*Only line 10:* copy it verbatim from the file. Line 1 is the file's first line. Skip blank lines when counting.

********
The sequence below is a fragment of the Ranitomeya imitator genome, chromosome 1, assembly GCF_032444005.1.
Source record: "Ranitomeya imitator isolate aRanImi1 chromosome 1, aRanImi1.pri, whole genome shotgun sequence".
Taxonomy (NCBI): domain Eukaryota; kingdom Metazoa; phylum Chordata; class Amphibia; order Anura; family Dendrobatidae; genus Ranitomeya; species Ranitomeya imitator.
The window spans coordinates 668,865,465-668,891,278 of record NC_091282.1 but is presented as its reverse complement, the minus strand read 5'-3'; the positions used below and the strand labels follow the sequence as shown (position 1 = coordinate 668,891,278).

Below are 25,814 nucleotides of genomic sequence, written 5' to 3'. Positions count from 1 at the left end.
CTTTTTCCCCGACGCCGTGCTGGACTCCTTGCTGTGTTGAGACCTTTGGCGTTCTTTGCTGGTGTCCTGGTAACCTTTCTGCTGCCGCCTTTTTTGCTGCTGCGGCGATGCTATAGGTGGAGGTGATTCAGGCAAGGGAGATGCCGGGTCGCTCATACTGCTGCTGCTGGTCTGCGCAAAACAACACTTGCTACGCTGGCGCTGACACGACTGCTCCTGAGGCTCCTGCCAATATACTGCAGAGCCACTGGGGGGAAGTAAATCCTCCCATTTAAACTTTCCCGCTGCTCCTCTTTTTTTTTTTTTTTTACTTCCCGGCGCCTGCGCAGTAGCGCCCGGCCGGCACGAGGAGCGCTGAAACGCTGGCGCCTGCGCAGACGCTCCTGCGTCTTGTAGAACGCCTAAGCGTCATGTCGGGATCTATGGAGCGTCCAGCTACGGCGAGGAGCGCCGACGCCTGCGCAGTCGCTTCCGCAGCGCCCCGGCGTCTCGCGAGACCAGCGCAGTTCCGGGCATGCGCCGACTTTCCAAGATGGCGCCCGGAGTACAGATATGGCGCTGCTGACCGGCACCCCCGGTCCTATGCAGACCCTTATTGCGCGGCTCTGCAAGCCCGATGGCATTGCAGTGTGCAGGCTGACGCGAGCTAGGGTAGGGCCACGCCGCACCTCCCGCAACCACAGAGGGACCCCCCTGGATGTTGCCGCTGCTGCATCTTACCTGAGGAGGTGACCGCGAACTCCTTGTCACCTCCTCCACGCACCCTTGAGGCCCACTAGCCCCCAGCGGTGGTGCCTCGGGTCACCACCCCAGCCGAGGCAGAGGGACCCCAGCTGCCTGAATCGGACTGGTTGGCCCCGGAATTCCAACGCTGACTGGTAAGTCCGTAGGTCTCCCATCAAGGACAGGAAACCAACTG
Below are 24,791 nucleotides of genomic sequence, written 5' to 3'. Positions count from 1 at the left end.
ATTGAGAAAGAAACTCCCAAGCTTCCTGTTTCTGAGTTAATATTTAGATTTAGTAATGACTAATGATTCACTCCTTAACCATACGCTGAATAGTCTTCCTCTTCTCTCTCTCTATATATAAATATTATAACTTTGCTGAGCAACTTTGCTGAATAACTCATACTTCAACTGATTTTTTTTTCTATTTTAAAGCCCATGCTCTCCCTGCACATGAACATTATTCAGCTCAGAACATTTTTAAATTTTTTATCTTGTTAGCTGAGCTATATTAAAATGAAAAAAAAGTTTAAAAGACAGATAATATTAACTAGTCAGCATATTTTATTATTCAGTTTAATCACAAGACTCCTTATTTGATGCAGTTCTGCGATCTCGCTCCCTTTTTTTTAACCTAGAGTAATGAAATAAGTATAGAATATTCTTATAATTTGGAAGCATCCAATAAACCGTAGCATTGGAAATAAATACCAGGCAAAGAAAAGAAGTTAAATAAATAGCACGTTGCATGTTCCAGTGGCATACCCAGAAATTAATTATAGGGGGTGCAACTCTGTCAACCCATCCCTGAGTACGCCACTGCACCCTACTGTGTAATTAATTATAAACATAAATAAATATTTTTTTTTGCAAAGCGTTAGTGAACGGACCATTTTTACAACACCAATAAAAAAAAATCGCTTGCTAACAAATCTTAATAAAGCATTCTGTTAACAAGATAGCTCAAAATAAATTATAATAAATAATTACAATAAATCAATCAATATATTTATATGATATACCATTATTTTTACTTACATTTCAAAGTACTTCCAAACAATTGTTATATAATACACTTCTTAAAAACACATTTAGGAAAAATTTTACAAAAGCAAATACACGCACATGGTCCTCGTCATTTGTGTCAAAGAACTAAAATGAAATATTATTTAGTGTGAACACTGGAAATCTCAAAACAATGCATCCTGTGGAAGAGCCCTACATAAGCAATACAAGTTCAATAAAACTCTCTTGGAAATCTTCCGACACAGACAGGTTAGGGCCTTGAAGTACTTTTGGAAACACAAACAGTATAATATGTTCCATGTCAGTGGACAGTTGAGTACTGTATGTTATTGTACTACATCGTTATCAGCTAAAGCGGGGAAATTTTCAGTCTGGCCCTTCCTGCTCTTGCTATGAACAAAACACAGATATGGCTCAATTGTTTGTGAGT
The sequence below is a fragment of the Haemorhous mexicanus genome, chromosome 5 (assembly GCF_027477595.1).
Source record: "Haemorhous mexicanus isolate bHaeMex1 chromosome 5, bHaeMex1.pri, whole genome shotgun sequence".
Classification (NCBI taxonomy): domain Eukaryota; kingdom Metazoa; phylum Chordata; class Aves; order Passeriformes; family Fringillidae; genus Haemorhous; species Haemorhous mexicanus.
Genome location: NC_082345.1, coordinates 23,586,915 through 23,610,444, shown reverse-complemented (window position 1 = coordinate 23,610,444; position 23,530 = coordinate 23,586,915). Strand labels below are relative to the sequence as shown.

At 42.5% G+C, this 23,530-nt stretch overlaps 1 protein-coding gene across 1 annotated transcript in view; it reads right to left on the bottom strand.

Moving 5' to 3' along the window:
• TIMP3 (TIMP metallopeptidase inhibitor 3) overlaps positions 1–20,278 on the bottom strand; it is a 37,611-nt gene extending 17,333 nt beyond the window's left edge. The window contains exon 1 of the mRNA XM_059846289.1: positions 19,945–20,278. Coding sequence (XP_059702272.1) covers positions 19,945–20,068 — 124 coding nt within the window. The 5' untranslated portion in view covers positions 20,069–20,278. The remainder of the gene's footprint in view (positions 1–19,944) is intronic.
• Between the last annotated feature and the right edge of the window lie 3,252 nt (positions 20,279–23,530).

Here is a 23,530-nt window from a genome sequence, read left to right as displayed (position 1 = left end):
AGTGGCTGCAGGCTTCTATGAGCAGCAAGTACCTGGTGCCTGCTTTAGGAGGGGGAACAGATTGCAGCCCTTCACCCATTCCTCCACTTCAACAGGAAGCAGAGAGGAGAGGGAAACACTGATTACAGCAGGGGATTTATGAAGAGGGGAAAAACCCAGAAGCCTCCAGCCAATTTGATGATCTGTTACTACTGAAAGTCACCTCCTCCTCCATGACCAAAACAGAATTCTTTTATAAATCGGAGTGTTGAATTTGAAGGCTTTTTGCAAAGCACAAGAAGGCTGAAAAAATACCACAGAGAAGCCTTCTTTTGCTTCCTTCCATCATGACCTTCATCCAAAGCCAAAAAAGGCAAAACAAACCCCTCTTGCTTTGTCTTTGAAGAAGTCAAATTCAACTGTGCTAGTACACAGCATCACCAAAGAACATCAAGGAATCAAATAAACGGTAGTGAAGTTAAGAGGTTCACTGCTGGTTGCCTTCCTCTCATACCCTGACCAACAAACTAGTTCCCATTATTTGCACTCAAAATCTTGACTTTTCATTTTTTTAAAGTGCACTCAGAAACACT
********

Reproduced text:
Source record: "Haemorhous mexicanus isolate bHaeMex1 chromosome 5, bHaeMex1.pri, whole genome shotgun sequence".